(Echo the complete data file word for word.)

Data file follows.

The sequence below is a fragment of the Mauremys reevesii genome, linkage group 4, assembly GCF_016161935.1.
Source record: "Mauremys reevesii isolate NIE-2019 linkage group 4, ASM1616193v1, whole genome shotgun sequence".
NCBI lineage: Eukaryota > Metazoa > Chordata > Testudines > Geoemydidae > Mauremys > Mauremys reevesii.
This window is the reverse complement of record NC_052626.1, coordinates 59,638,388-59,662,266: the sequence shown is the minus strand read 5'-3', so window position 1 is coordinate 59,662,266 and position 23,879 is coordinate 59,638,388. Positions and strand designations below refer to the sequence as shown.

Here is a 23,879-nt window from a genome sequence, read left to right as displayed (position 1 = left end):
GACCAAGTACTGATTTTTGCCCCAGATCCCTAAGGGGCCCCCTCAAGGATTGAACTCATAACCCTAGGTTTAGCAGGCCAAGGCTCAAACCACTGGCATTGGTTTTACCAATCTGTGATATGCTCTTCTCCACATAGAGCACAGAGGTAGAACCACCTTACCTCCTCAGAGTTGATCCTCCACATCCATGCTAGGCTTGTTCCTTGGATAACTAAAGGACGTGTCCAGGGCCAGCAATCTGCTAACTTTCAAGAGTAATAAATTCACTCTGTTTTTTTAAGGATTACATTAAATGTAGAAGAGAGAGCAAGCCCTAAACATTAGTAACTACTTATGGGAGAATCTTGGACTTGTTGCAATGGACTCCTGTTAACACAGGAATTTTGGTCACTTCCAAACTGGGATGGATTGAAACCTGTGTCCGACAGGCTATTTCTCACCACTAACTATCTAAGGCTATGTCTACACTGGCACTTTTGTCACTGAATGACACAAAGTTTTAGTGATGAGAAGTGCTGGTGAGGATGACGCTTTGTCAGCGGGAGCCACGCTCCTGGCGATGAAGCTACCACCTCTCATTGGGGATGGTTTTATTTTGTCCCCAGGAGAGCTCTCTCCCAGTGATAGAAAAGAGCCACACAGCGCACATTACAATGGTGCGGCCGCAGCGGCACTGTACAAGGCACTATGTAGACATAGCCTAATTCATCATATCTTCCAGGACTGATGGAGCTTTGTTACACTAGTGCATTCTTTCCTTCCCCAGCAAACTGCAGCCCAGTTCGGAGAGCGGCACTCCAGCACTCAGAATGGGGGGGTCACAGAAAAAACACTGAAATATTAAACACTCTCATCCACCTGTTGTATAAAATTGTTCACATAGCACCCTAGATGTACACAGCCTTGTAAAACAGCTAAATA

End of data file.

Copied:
The sequence below is a fragment of the Mauremys reevesii genome, linkage group 4, assembly GCF_016161935.1.
Source record: "Mauremys reevesii isolate NIE-2019 linkage group 4, ASM1616193v1, whole genome shotgun sequence".
NCBI lineage: Eukaryota > Metazoa > Chordata > Testudines > Geoemydidae > Mauremys > Mauremys reevesii.
This window is the reverse complement of record NC_052626.1, coordinates 59,638,388-59,662,266: the sequence shown is the minus strand read 5'-3', so window position 1 is coordinate 59,662,266 and position 23,879 is coordinate 59,638,388. Positions and strand designations below refer to the sequence as shown.

Here is a 23,879-nt window from a genome sequence, read left to right as displayed (position 1 = left end):
GACCAAGTACTGATTTTTGCCCCAGATCCCTAAGGGGCCCCCTCAAGGATTGAACTCATAACCCTAGGTTTAGCAGGCCAAGGCTCAAACCACTGGCATTGGTTTTACCAATCTGTGATATGCTCTTCTCCACATAGAGCACAGAGGTAGAACCACCTTACCTCCTCAGAGTTGATCCTCCACATCCATGCTAGGCTTGTTCCTTGGATAACTAAAGGACGTGTCCAGGGCCAGCAATCTGCTAACTTTCAAGAGTAATAAATTCACTCTGTTTTTTTAAGGATTACATTAAATGTAGAAGAGAGAGCAAGCCCTAAACATTAGTAACTACTTATGGGAGAATCTTGGACTTGTTGCAATGGACTCCTGTTAACACAGGAATTTTGGTCACTTCCAAACTGGGATGGATTGAAACCTGTGTCCGACAGGCTATTTCTCACCACTAACTATCTAAGGCTATGTCTACACTGGCACTTTTGTCACTGAATGACACAAAGTTTTAGTGATGAGAAGTGCTGGTGAGGATGACGCTTTGTCAGCGGGAGCCACGCTCCTGGCGATGAAGCTACCACCTCTCATTGGGGATGGTTTTATTTTGTCCCCAGGAGAGCTCTCTCCCAGTGATAGAAAAGAGCCACACAGCGCACATTACAATGGTGCGGCCGCAGCGGCACTGTACAAGGCACTATGTAGACATAGCCTAATTCATCATATCTTCCAGGACTGATGGAGCTTTGTTACACTAGTGCATTCTTTCCTTCCCCAGCAAACTGCAGCCCAGTTCGGAGAGCGGCACTCCAGCACTCAGAATGGGGGGGTCACAGAAAAAACACTGAAATATTAAACACTCTCATCCACCTGTTGTATAAAATTGTTCACATAGCACCCTAGATGTACACAGCCTTGTAAAACAGCTAAATA